The proposed 2 percent tax increase on lodging properties continues to stir debate in Bell County.
A 13 percent hotel/motel tax currently exists for hotels in the county, the maximum allowed by state law, with a portion of that going to the city and state.
The proposed tax increase would contribute to much-needed improvements to the Bell County Expo Center in Belton, said Executive Director Tim Stephens.
The upgrades would include a 150,000-square-foot expansion for an indoor dirt arena, more exhibition space and additional hookups for equestrian and livestock shows.
Stephens said the expansion would catapult the Expo Center into a larger market, competing with state and national facilities in attracting popular events and conventions, and pose great economic impact for the county.
The center owns 40 acres to the west of the complex and would expand on that land. Stephens said the Expo Center is in one of the best locations in Texas.
Minnesota-based Convention Sport & Leisure performed a feasibility study of the Expo Center's intended expansion.
The study found that the Expo Center's expansion would garner an additional $5.7 million in visitor spending, a 44 percent increase from the current amount.
"The study showed it's a needed project that will benefit the whole county," Stephens said. "It won't affect everyone equally, but it will be positive for everyone. I encourage locals in the tourism business to take a big picture look. The improvements will mean a big economic boom for the county and everyone would receive some benefit."
Judge Jon Burrows said he wants more economic development for the county, and expanding the Expo Center will do just that.
"I think it would create a significant impact to business in the county as a whole," Burrows said.
Some Killeen hotel representatives aren't buying it.
"The general consensus here with other hotels is that we're opposed to the tax primarily because we don't see benefit to us," said Enna Goodsby, general manager of Shilo Inn. "We don't get a lot of business from the Expo Center typically."
Tim Reed, general manager of the Holiday Inn on East Central Texas Expressway, said he and other members of the Tri-City Lodging Association, for which he is president of, oppose the tax increase.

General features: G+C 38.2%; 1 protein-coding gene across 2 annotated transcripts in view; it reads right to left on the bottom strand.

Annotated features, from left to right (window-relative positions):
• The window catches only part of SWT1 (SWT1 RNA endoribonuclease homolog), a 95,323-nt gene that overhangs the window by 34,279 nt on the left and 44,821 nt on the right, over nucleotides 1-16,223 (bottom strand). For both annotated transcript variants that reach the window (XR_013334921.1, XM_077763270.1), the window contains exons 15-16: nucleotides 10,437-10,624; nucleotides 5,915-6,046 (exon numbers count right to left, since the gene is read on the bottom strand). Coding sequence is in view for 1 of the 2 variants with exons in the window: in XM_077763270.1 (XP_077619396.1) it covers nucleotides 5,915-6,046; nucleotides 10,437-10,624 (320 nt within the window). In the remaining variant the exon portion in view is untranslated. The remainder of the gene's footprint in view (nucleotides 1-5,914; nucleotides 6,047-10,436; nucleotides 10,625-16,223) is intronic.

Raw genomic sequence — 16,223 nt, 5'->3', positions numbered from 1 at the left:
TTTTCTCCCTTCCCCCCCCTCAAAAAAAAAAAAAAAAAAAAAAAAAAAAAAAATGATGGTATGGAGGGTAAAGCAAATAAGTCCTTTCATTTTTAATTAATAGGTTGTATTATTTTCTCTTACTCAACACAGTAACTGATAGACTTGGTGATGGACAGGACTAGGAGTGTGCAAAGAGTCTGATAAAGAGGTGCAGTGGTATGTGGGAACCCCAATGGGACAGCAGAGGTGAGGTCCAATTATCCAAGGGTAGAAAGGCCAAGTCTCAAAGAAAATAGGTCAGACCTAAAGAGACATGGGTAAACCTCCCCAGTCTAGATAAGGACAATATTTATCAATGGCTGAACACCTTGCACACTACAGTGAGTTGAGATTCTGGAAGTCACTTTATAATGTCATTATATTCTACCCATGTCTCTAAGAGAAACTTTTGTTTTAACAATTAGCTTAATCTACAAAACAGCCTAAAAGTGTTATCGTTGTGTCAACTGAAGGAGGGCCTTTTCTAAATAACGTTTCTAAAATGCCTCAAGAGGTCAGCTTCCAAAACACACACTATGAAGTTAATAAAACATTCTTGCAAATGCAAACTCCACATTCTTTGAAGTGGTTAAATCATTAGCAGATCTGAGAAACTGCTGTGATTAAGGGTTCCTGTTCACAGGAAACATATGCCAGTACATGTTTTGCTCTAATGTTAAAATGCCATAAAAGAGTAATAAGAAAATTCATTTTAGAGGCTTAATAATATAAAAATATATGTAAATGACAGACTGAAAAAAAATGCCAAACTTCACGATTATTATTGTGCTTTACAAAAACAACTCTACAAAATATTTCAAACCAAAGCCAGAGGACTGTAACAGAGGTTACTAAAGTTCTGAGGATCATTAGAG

The association's members consist of hotels in Killeen, Harker Heights and Copperas Cove.
"The economic impact in Killeen is limited because of the way the county is split up," Reed said. "It's one of those unfortunate things because everybody likes the Expo Center. The plans look great, but looking at it from a business sense, we can't support it because we're not going to see the benefit."
As of last summer, there were 37 hotels in Killeen with 784 suites and 1,719 rooms, according to the Killeen Chamber of Commerce.
"We received a tremendous response in opposition of this tax from hoteliers," said Scott Joslove, president of the Texas Hotel Association.
The organization represents all lodging owners and operators in Texas to the state legislature.
After county commissioners presented the tax increase to the association, Joslove and his group sent e-mails to every hotel manager and owner in Bell County informing them of the tax proposal and asked if they were for or against it.
"Every hotelier, with the exception of one, who responded to the e-mail said they opposed the tax increase," Joslove said. "They just don't feel the Expo Center will provide much business to hotels so why provide?"
He said every respondent from Salado and Temple opposed the tax increase, and there was very little response from Belton hotels.
Joslove said the association will support Bell County hotels, motels and bed and breakfasts in their opposition of the tax increase when the bill comes before the Legislature.
No such bill has been filed yet.
Contact Hayley Kappes at email@example.com or (254) 501-7559.